A body found buried in a shallow grave along a riverbank and covered in cement is likely that of a missing 5-year-old Michigan girl and authorities said they've turned their attention to finding the person who abducted and killed her.
Monroe County Sheriff Tilman Crutchfield said police have a "reasonable suspicion" that the body is that of Nevaeh Buchanan, who disappeared May 24 from the parking lot of her apartment complex about seven miles away. He declined to comment Friday when asked about two people previously identified as persons of interest in the case including a registered sex offender, who has denied his involvement.
"(The) person to our knowledge is still out there in the community," Monroe County Sheriff Tilman Crutchfield said Friday. "In my opinion, it is a very sick or disturbed person we're looking for — a person that is able to abduct and murder an innocent 5-year-old child."
Police also found a shirt similar to the one she was wearing when she was abducted from her home in Monroe, about 35 miles southwest of Detroit, but would not say whether she wearing it.
The body was discovered Thursday afternoon by a father and son fishing along the banks of the River Raisin in Monroe County's rural Raisinville Township.
'She broke down'
It ended a "nerve-racking" chapter for the family, said Nevaeh's uncle, Michael Buchanan.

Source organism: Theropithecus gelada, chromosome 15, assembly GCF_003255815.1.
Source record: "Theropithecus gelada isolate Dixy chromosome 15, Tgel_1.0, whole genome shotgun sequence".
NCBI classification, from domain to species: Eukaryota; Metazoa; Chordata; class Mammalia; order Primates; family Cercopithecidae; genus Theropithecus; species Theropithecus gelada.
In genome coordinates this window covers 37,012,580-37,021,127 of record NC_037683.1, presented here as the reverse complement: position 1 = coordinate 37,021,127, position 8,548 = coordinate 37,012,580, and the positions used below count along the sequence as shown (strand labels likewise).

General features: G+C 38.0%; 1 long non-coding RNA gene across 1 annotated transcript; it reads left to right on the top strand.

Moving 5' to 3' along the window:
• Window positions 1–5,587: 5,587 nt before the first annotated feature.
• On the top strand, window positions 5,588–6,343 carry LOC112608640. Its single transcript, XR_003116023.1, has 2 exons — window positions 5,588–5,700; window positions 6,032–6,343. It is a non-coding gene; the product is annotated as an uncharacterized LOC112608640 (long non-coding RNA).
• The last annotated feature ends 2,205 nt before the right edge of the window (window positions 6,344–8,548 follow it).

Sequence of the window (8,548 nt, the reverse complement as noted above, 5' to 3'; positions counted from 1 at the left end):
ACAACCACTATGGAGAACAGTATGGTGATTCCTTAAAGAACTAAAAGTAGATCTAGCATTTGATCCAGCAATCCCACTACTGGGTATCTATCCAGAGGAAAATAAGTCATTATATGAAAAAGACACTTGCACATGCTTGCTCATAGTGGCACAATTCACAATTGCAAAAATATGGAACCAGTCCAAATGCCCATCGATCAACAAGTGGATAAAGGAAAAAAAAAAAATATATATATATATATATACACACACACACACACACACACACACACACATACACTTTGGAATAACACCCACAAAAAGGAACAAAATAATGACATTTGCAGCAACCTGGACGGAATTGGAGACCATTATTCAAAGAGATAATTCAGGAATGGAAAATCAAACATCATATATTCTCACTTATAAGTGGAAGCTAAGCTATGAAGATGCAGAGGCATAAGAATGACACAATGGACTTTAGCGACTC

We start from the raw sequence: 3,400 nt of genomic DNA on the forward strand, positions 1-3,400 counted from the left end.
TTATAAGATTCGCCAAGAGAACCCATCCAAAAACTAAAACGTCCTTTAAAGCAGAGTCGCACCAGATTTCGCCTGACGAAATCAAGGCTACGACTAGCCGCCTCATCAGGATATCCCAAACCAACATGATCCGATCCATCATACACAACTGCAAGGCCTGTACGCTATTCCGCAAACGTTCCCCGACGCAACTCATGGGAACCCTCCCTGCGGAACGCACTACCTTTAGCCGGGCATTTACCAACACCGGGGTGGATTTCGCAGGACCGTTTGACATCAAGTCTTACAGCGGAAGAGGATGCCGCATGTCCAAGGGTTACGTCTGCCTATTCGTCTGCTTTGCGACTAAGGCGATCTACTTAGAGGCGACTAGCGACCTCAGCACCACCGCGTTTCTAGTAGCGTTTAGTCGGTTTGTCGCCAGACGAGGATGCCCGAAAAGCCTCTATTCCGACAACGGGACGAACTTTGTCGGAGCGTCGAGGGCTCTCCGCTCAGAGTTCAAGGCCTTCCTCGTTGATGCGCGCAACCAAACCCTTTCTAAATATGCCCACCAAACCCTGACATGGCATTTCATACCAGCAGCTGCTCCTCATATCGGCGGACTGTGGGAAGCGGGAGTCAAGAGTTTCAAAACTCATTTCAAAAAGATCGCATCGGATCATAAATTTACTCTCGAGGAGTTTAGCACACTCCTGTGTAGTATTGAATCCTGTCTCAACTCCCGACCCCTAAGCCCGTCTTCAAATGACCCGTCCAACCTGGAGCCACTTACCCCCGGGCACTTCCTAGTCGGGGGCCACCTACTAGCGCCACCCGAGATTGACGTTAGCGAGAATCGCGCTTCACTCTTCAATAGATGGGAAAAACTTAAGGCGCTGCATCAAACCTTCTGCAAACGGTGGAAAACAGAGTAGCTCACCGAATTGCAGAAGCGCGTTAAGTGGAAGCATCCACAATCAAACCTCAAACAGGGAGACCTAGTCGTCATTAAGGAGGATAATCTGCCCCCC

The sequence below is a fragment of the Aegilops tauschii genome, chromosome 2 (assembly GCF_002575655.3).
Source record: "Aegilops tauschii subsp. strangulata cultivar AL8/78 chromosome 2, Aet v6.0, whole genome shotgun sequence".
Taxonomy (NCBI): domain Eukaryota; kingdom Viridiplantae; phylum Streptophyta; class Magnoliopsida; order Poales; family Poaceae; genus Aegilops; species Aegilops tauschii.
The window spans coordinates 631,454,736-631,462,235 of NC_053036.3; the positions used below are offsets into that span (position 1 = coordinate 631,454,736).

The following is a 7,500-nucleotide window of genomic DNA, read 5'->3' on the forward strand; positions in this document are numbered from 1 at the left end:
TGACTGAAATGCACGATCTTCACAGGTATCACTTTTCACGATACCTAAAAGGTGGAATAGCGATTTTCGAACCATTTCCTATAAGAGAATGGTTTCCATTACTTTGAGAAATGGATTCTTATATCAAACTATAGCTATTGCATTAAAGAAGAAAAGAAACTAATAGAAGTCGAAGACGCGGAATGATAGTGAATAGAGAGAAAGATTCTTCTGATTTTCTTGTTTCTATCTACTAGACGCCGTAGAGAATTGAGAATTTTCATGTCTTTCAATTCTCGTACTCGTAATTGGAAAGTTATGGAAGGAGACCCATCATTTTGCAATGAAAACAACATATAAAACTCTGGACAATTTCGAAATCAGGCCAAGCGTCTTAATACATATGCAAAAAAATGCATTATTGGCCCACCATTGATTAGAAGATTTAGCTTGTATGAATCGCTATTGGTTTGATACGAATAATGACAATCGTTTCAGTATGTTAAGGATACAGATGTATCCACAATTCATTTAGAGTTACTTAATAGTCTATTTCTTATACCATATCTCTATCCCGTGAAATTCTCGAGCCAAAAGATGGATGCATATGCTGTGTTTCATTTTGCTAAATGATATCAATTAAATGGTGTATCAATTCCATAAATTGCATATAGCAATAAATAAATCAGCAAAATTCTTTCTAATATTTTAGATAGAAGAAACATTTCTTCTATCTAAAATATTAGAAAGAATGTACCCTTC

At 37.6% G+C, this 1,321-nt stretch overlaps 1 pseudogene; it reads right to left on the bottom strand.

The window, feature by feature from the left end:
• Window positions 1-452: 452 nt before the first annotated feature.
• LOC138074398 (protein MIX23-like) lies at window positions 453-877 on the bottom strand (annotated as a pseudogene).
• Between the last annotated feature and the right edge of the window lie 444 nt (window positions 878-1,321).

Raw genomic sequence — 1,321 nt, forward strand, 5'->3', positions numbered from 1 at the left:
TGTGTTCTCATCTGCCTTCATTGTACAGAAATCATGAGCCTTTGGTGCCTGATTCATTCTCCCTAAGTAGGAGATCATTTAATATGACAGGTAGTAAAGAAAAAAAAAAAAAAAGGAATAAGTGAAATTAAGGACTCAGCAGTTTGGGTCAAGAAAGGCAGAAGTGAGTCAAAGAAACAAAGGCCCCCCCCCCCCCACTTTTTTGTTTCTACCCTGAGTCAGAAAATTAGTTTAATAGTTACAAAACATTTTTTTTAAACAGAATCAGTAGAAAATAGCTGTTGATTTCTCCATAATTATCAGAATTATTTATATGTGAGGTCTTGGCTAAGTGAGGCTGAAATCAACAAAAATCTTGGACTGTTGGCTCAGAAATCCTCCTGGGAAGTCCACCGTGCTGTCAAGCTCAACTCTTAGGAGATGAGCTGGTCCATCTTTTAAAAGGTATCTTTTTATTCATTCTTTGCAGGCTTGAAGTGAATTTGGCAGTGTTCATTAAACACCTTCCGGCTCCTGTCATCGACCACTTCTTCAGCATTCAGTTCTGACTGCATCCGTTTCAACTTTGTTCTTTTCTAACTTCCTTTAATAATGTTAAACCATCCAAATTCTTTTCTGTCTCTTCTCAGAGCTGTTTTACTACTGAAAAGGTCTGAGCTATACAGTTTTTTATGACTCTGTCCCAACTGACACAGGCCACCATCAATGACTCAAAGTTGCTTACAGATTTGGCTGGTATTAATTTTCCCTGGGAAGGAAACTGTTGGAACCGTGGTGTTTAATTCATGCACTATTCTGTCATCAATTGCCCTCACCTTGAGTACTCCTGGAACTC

When the girl's mother, Jennifer Buchanan, was told about it "she broke down, and broke down hard," said Michael Buchanan, her brother.
"She couldn't believe her daughter had to go through this," he said, adding that if it is Nevaeh's body it provides "some type of closure, even if it is for the worst.
"Whoever is found guilty of this case, I hope and pray they get the maximum punishment possible, regardless of who it is."
It wasn't clear whether a concrete slab was on top of the body or if someone poured cement on the grave, said Andrew Arena, special agent in charge of the FBI's Detroit office.
Arena said the person who placed the body there would need to be in good physical shape to be able to get it in that position along the enbankment.
"It's a little more sophisticated than just dumping a body," he said.
'It hits home'
An autopsy was being conducted Friday by the Wayne County medical examiner's office and investigators hoped test results would confirm a cause of death. There were no obvious signs of violence to the body, Crutchfield said.
A task force made up of federal, state and local law enforcement agencies had been working 24 hours a day to find Nevaeh and solicited 1,000 tips. Neighbors, friends and family members also organized search groups to comb the area.
The base of a large tree near her home has become a collection point for scores of stuffed animals, pinwheels and a Pocahontas book dropped off with her in mind.
The memorial even has drawn strangers who have heard Nevaeh's story.
"It hits home — it really hits home," said Amanda Geiman-Martinez, 28, who grew up nearby but now lives in Toledo, Ohio. She came Friday with her children, 4 and 2, and has participated in vigils.